Risk factors for hospital death in conditions needing palliative care: Nationwide population-based death certificate study

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Most people would prefer to die at home as opposed to hospital; therefore, understanding mortality patterns by place of death is essential for health resources allocation.


We examined trends and risk factors for hospital death in conditions needing palliative care in a country without integrated palliative care.


This is a death certificate study. We examined factors associated with hospital death using logistic regression.


All adults (1,045,381) who died between 2003 and 2012 in Portugal were included. We identified conditions needing palliative care from main causes of death: cancer, heart/cerebrovascular, renal, liver, respiratory and neurodegenerative diseases, dementia/Alzheimer’s/senility and HIV/AIDS.


Conditions needing palliative care were responsible for 70.7% deaths (N = 738,566, median age 80); heart and cerebrovascular diseases (43.9%) and cancer (32.2%) accounted for most. There was a trend towards hospital death (standardised percentage: 56.3% in 2003, 66.7% in 2012; adjusted odds ratio: 1.04, 95% confidence interval: 1.04–1.04). Hospital death risk was higher for those aged 18–39 years (3.46, 3.25–3.69 vs aged 90+), decreasing linearly with age; lower in dementia/Alzheimer’s/senility versus cancer (0.13, 0.13–0.13); and higher for the married and in HIV/AIDS (3.31, 3.00–3.66). Effects of gender, working status, weekday and month of death, hospital beds availability, urbanisation level and deprivation were small.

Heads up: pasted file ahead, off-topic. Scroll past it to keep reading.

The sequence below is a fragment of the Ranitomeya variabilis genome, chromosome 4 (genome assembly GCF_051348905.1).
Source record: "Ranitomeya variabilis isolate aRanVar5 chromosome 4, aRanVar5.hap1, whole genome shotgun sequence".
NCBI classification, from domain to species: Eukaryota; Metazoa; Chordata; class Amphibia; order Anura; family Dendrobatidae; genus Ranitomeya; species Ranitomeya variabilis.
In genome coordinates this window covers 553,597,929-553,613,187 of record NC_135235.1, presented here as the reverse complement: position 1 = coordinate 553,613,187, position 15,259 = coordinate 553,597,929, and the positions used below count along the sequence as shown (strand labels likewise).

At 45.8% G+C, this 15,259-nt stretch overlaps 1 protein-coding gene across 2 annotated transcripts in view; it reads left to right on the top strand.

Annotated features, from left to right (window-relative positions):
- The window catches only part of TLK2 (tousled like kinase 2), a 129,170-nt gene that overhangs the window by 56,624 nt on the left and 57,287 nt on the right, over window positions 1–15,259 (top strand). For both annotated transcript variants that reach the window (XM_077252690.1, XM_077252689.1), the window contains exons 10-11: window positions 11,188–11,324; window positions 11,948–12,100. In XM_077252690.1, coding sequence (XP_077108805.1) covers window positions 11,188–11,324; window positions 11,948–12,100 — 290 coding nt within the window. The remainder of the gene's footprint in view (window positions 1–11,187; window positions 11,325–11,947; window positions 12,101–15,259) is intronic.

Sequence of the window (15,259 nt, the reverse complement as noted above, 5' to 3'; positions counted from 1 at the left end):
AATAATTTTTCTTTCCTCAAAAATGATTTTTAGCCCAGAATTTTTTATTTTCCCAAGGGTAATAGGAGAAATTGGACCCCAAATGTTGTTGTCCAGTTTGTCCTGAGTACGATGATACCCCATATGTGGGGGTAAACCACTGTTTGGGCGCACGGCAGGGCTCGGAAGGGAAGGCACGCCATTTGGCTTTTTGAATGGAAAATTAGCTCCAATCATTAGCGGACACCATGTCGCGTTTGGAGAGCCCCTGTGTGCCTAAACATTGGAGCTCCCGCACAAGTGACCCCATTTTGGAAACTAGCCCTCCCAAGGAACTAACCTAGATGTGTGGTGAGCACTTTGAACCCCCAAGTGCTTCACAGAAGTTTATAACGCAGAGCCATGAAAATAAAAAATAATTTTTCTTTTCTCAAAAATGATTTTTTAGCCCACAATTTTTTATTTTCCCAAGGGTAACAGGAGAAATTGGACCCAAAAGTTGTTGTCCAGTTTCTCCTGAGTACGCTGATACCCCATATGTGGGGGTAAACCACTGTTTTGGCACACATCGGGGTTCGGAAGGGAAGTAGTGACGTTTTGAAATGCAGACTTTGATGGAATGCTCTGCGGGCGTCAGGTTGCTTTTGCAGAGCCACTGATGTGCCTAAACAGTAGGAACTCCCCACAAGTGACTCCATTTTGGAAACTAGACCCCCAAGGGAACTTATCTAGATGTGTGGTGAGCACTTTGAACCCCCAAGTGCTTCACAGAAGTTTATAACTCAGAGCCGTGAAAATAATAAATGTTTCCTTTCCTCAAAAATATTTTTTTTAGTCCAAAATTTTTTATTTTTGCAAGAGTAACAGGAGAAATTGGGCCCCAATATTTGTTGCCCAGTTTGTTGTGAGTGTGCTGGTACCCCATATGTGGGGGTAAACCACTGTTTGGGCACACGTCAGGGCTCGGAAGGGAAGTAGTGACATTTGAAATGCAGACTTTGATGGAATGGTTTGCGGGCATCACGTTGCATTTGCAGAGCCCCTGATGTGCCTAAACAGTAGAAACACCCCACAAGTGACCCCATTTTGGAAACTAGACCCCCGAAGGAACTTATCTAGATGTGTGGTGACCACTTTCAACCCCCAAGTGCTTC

The upward hospital death trend and fact that being married are risk factors for hospital death suggest that a reliance on hospitals may coexist with a tradition of extended family support. The sustainability of this model needs to be assessed within the global transition pattern in where people die.

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